By: Addison Wylie
Horror masterminds Richard Powell and Zach Green will always pull the best performances out of character actor Robert Nolan. This has been the case with their vividly gruesome short films Worm and Familiar, and while their third collaboration HEIR may be their weakest entry, Nolan unstoppably beams as Gordon – a man suppressing a secret.
Powell is back in the director’s chair with HEIR, as well as holding the pen that writes the short’s seething screenplay. However, he’s also accepted a challenge by adding another cast member as a prominent role. That additional player is Bill Oberst Jr., whom has a very creepy presence the moment he enters the film as Gordon’s wayward pal, Denis. There’s nothing wrong with Oberst Jr.’s performance, and his on-screen magnetism with Nolan’s perfected unease holds the audience in suspense.
However, this sort of short solo show has always been Robert Nolan’s masterclass. Though Bill Oberst Jr. gives HEIR an extra kick of lurid eeriness, bringing in another person to do most of the talking downgrades Nolan to a silenced pushover in the shadows of someone who is only required to be a slow burn spook. Mind you, that may be the point since Denis – at times -may only be metaphysical; to reflect Gordon’s desires and regrets. But, thirteen minutes isn’t enough time for Powell to establish Denis, his overbearing nastiness, and the idea that he may (or may not) actually exist. I know Richard Powell and Zach Green have been building towards a feature film. Maybe now is the time for them to finally take that leap.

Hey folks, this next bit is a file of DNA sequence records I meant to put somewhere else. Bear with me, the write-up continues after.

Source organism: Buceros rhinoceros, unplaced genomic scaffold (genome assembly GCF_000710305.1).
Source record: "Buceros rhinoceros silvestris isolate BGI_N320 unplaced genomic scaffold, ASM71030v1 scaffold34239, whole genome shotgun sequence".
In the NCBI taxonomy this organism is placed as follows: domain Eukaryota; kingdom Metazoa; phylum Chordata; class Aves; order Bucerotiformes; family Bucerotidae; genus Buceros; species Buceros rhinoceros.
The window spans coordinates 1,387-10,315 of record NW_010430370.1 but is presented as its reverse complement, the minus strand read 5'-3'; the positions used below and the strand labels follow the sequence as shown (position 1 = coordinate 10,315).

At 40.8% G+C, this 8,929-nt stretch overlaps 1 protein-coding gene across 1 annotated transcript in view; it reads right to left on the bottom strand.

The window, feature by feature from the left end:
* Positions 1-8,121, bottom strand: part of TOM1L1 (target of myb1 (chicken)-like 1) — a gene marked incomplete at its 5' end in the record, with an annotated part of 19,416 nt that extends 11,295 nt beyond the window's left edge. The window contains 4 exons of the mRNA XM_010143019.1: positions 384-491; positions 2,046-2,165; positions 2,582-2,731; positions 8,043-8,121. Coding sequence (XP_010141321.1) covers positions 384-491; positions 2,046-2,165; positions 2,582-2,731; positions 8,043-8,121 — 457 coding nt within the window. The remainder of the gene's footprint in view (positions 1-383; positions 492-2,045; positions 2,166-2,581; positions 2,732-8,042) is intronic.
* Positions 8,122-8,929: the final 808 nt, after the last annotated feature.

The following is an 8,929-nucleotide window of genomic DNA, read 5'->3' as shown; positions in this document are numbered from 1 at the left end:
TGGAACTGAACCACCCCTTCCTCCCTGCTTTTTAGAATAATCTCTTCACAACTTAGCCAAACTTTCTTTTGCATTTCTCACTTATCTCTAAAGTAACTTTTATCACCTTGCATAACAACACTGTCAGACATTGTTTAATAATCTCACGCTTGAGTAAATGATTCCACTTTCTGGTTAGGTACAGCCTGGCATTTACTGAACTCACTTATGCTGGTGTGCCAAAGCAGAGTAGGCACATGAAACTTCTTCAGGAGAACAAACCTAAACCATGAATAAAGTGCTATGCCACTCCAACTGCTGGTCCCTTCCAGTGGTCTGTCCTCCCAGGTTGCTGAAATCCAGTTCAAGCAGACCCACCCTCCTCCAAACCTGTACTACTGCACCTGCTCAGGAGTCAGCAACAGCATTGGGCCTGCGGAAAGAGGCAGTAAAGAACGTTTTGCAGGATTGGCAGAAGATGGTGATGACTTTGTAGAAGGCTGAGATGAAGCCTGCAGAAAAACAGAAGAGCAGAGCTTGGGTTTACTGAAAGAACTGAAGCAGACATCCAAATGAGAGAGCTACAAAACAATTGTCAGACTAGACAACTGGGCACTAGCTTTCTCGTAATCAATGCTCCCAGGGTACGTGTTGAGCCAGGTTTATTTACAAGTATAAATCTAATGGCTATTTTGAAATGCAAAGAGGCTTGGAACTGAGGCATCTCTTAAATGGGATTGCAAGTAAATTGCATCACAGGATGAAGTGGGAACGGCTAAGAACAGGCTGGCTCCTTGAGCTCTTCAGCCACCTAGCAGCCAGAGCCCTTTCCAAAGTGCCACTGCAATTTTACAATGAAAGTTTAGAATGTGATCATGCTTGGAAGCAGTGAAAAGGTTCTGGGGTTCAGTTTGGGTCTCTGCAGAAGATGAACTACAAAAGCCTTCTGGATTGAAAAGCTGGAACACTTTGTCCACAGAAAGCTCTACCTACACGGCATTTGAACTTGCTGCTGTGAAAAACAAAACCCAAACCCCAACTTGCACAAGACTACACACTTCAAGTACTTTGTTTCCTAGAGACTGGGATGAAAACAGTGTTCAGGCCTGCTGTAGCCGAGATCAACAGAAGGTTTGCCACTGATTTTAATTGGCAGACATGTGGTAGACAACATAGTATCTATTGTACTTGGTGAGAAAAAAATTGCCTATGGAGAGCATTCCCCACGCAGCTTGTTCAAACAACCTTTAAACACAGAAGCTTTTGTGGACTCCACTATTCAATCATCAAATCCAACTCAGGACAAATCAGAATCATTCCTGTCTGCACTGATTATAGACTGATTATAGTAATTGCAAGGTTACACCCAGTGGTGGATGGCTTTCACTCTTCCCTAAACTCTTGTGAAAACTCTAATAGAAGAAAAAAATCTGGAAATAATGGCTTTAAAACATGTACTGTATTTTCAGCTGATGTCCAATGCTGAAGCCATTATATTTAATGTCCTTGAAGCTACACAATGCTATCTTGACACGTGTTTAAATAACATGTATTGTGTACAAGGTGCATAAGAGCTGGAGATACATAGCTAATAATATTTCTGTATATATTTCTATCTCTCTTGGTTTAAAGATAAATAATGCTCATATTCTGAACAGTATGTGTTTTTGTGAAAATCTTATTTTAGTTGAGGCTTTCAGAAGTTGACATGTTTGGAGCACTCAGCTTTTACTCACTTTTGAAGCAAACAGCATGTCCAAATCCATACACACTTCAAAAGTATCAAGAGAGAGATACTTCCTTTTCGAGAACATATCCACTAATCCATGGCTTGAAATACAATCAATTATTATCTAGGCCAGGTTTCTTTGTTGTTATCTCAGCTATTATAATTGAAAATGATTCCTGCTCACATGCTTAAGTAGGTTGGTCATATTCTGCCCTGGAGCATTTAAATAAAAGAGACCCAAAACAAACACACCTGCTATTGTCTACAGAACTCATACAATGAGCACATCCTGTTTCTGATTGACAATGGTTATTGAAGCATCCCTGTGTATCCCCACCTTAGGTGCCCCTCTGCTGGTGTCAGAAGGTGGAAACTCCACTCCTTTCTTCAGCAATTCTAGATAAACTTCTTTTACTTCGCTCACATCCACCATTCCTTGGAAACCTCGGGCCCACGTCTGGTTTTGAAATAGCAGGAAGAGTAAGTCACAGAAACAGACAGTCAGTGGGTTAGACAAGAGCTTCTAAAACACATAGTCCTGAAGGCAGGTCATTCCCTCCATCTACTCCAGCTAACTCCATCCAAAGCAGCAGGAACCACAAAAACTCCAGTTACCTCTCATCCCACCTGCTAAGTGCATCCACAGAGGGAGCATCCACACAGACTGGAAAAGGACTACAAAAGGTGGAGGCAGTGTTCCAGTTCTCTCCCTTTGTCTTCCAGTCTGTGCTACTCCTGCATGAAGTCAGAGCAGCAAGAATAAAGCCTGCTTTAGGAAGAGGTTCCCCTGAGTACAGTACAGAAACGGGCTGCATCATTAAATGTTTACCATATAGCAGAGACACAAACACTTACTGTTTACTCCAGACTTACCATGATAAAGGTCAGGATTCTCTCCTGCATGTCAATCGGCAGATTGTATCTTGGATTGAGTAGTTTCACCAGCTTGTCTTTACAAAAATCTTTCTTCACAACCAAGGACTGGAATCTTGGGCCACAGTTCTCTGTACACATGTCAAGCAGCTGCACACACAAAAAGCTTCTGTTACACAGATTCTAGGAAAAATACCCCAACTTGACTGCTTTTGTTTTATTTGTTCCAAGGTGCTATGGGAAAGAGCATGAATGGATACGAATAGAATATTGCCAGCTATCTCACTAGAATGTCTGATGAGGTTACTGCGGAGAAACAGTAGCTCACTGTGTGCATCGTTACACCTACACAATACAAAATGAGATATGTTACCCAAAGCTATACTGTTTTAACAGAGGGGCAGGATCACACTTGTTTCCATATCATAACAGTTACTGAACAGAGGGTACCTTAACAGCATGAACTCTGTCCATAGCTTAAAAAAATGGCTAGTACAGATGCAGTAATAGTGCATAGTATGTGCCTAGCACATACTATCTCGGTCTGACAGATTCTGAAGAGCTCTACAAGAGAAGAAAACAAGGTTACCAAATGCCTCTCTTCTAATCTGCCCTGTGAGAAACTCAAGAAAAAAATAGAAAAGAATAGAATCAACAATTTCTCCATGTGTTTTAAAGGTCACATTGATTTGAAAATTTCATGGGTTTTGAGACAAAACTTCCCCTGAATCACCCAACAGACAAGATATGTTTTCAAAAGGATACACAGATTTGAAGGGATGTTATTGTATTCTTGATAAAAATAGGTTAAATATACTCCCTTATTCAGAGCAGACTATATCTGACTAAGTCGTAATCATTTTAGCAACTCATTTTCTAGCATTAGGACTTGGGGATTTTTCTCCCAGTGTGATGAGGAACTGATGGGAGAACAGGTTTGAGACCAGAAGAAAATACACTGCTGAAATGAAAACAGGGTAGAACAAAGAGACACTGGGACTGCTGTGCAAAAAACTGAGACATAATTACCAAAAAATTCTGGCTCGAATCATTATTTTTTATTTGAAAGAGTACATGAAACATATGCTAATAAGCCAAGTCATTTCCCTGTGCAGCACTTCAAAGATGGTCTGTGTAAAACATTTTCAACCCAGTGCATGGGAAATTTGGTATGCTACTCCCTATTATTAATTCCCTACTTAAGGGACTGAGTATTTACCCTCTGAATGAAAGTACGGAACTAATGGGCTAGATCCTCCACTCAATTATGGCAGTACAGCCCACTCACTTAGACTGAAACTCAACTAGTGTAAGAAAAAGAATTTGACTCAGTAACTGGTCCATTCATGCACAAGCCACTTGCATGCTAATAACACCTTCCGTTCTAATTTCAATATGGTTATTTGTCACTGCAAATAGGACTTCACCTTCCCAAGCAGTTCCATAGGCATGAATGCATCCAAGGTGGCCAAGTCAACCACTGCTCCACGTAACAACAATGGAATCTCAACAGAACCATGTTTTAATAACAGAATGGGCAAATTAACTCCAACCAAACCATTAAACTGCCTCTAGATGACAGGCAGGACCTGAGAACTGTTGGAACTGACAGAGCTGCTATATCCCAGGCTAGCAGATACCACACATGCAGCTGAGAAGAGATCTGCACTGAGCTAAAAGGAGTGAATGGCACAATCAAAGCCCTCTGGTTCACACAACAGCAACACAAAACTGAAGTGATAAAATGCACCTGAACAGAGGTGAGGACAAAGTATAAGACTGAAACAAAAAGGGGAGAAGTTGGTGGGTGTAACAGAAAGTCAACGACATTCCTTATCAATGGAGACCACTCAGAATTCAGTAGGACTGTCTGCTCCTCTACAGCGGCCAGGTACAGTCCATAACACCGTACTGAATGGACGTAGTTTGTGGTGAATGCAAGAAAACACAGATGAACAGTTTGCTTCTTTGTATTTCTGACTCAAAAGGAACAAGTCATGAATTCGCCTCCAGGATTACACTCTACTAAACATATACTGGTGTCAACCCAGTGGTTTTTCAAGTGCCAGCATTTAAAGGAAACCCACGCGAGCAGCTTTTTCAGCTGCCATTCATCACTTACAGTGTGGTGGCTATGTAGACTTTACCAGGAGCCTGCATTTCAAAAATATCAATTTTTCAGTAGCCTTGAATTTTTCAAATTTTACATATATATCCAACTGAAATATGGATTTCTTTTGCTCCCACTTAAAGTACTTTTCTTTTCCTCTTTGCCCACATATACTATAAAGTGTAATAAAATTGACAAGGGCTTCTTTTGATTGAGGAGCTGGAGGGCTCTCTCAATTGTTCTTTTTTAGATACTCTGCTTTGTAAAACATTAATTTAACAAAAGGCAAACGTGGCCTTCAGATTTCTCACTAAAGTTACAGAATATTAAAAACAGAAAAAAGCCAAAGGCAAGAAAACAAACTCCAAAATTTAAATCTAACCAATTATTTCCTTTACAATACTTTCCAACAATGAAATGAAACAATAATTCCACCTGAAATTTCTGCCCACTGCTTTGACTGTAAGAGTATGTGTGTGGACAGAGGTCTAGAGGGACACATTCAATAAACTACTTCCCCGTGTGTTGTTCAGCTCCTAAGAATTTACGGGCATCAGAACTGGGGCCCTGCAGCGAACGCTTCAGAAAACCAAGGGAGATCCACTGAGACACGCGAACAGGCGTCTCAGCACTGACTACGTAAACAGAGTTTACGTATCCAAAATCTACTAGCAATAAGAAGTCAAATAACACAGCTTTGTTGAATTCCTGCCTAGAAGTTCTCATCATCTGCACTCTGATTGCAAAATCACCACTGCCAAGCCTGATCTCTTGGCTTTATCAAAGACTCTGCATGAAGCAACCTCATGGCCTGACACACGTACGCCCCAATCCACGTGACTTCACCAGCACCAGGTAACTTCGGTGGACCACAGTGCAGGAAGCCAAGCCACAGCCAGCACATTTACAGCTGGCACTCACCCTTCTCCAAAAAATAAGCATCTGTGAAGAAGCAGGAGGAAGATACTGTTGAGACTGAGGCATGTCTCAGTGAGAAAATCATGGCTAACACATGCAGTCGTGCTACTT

Heir does feature other key strengths that Powell and Green are always tremendous in bringing home to movie goers. The grisly and slimy practical effects have never been better, the cinematography is stirring, and a final showdown burns itself into our thoughts. I may not be over the moon for HEIR, but it still makes the grade.
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Addison Wylie: @AddisonWylie